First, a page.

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According to Gillibrand and Lummis, the majority of altcoins are securities.

09 Jun 2022 By : COIN GABBAR
According to Gillibr

According to Gillibrand and Lummis, the majority of altcoins are securities.

The SEC receives the majority of cryptocurrencies. Senator Kirsten Gillibrand of the United States stated that Bitcoin and Ether would undoubtedly be commodities.

Senators Kirsten Gillibrand and Cyntia Lummis of the United States believe that most cryptocurrencies will be categorised as securities under their proposed legislation, although they have confirmed that Bitcoin (BTC) and Ether (ETH) will be classified as commodities.

Both Lummis and Gillibrand agreed with SEC Chair Gary Gensler's conclusion that most cryptocurrencies are securities under the Howey Test, with Gillibrand saying, "Most cryptocurrencies go to the SEC." Bitcoin and Ether would undoubtedly be considered commodities, and this has been agreed upon. Chairman Gensler and the chairman of the Commodity Futures Trading Commission both agree on this.

Reports that the bill will make the Commodity Futures Trading Commission the primary regulator were dismissed by Gillibrand. She stated, "I don't believe the CFTC is the major regulator." They only have to govern Bitcoin and Ether, the two most popular cryptocurrencies today.

The two made the remarks at a Washington Post event on Wednesday, only one day after the provisions of the Responsible Financial Innovation Act were released.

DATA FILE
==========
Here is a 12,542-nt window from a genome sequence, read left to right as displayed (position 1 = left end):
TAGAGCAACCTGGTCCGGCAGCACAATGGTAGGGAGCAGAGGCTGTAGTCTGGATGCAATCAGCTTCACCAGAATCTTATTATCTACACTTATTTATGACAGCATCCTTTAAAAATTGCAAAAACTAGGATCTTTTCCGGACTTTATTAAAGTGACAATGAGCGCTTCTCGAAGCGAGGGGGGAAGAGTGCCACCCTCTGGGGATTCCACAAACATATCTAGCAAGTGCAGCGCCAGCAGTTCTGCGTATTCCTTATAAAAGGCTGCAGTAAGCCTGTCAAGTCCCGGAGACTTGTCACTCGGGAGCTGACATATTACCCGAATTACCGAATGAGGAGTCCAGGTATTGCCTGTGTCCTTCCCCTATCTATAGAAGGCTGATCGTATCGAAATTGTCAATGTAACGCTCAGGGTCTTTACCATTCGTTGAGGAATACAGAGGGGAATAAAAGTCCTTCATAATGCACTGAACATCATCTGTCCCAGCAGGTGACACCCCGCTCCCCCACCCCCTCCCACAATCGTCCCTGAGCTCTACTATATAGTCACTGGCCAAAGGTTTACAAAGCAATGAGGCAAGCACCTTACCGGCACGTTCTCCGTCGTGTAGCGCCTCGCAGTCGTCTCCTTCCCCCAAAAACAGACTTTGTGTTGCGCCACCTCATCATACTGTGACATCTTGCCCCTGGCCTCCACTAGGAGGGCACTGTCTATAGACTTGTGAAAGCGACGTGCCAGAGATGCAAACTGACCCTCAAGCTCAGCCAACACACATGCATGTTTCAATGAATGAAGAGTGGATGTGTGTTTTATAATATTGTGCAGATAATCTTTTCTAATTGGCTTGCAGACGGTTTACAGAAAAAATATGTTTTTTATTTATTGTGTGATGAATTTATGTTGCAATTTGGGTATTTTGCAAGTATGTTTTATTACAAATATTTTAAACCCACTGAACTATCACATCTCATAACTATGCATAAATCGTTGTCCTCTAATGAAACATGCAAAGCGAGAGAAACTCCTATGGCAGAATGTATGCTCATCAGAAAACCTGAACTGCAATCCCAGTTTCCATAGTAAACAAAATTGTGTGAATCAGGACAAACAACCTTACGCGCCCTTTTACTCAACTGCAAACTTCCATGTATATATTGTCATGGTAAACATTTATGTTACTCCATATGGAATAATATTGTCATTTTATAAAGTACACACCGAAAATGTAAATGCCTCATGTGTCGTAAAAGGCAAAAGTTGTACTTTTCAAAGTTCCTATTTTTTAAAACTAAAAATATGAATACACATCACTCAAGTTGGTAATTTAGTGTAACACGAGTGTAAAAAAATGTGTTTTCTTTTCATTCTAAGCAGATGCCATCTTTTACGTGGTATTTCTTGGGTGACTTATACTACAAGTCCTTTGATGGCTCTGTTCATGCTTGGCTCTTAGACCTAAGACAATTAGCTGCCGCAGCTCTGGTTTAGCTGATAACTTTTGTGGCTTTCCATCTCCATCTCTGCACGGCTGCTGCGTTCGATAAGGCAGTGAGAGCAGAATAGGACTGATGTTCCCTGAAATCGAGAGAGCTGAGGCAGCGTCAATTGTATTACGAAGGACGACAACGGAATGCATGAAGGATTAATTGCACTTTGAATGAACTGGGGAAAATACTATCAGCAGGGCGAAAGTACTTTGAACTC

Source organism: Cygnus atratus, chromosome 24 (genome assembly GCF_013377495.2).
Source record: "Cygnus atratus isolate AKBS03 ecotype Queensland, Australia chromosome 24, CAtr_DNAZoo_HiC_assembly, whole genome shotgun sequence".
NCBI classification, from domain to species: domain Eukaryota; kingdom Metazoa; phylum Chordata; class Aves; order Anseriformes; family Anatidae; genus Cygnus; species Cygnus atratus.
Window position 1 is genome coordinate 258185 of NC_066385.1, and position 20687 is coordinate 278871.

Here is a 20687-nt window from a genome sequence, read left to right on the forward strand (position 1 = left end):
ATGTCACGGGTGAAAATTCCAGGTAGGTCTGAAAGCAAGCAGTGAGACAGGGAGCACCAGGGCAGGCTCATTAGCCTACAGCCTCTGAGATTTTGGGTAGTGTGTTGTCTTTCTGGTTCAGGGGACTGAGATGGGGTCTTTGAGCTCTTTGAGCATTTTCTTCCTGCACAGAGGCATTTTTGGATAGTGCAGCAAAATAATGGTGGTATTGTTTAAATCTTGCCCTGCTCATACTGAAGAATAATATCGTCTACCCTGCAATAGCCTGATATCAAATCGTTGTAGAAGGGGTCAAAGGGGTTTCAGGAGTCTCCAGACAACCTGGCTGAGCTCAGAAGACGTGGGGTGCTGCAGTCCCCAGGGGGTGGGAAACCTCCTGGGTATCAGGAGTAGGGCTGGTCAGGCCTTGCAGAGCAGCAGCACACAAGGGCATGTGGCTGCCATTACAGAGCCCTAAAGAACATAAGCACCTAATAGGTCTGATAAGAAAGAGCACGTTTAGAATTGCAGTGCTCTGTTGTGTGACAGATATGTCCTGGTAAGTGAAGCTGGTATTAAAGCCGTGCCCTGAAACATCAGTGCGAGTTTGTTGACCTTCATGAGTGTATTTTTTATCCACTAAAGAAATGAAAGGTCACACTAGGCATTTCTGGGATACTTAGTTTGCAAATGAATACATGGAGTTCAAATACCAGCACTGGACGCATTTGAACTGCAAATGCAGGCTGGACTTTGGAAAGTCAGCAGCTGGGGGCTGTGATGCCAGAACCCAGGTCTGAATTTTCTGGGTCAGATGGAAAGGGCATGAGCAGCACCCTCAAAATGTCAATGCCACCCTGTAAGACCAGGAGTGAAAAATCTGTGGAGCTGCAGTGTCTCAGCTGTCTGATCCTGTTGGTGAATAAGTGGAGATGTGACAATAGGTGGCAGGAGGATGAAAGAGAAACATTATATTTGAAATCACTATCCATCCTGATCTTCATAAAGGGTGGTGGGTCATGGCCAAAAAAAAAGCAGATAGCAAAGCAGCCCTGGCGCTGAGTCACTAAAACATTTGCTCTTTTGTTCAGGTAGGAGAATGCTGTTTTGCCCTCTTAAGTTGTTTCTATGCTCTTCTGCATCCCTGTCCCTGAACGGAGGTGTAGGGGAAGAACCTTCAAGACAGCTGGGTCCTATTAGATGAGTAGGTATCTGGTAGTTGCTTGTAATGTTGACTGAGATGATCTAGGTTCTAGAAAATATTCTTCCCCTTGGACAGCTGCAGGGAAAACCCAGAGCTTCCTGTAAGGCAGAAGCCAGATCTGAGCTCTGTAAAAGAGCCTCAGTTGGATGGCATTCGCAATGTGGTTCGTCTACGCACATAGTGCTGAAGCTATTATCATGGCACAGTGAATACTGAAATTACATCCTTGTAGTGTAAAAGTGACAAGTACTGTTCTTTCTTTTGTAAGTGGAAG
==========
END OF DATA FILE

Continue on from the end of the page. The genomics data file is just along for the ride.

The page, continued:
The CTFC's chair, Rostin Behnam, was also there and had a somewhat different perspective on the proportion of cryptocurrencies that are securities. While there are "probably hundreds" of coins that resemble security coins, he believes that the CFTC should regulate several commodity coins, such as BTC and ETH.

To establish whether a coin is classified as a security or a commodity, the new bipartisan law is intended to rely primarily on the Howey Test. The Howey Test is a framework established by the United States Supreme Court to determine whether a transaction is an investment contract and hence a security.

The SEC's investigation against Ripple, which began in December 2020, alleges that the company utilised its digital token XRP to generate cash in 2013, despite the fact that it was an unregistered security token at the time.